by Michael P. Quinlin
The Boston Irish Heritage Trail includes the Memorial to Patrick Andrew Collins (1844-1905). He was born in Ballinafauna, a townland outside of Fermoy,
Cork, and came to Boston
in March 1848, with his widowed mother, part of the mass exodus from Ireland due to
the Irish Famine.
They settled in
where the anti-Irish Know Nothing movement was fully blown in the 1850s.
Patrick got a job as an office boy with Robert Morris,
an African-American lawyer, and later become a lawyer himself. He entered
into an upholstery apprenticeship, where he eventually became foreman.
All the while he was attending classes at
while studying at the Boston Public Library evenings. Harvard University
Collins made his first foray into American politics when he became a state representative from
in 1868-69,and a state senator in 1870-71. He became the first Irish
Congressman (1883-85). He campaigned for President
Grover Cleveland and was appointed as Consul General in London from
Collins was the second Irish-born person to become Mayor of Boston in 1902-05; Hugh O'Brien was the first. As Mayor, he was praised for mastering the business of the city, and noted for his protection of historical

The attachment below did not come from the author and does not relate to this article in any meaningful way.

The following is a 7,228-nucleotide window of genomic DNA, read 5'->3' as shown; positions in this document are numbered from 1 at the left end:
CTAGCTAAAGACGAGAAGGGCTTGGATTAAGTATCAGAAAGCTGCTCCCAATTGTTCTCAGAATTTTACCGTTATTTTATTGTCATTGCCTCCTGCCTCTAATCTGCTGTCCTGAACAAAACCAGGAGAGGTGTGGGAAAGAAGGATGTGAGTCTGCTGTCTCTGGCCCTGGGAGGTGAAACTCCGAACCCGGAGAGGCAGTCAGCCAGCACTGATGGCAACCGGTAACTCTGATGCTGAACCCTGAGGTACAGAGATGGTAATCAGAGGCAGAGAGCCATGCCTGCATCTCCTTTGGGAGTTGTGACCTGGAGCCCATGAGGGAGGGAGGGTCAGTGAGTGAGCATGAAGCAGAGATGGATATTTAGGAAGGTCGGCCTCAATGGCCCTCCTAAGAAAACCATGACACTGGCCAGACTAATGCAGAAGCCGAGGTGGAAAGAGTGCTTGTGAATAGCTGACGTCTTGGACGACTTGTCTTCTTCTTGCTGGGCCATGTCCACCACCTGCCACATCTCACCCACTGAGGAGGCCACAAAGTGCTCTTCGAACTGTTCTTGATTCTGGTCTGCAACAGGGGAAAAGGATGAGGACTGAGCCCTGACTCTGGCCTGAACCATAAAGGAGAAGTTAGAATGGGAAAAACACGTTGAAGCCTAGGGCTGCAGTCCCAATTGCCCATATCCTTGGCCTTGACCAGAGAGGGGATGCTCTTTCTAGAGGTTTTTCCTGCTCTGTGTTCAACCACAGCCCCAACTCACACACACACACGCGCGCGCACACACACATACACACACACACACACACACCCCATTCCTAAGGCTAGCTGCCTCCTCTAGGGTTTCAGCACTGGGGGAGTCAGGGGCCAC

Boston spaces such as
Boston Common, Faneuil Hall, Old South Meeting House, and Old Granary and Copps
Hill burying grounds.
Collins died suddenly while vacationing in
on September 14, 1905, and was taken back to Boston for a state funeral. Funds for
the memorial were collected by public donations within a week of Collins'
Henry and Theo Kitson unveiled the bronze memorial of Patrick Collins in 1908. In addition to the bust of Collins, twin statues on each side depict Erin and
representing Collins' native and adopted lands. It was originally sited at
Charlesgate West, and was moved to its present location in1968 on Commonwealth
Avenue Mall, between Clarendon and Dartmouth Streets.
Patrick Collins is buried at Holyhood Cemetery in
For more on Boston Irish history, visit IrishHeritageTrail.com. For year round activities on the Boston Irish, visit IrishBoston.org.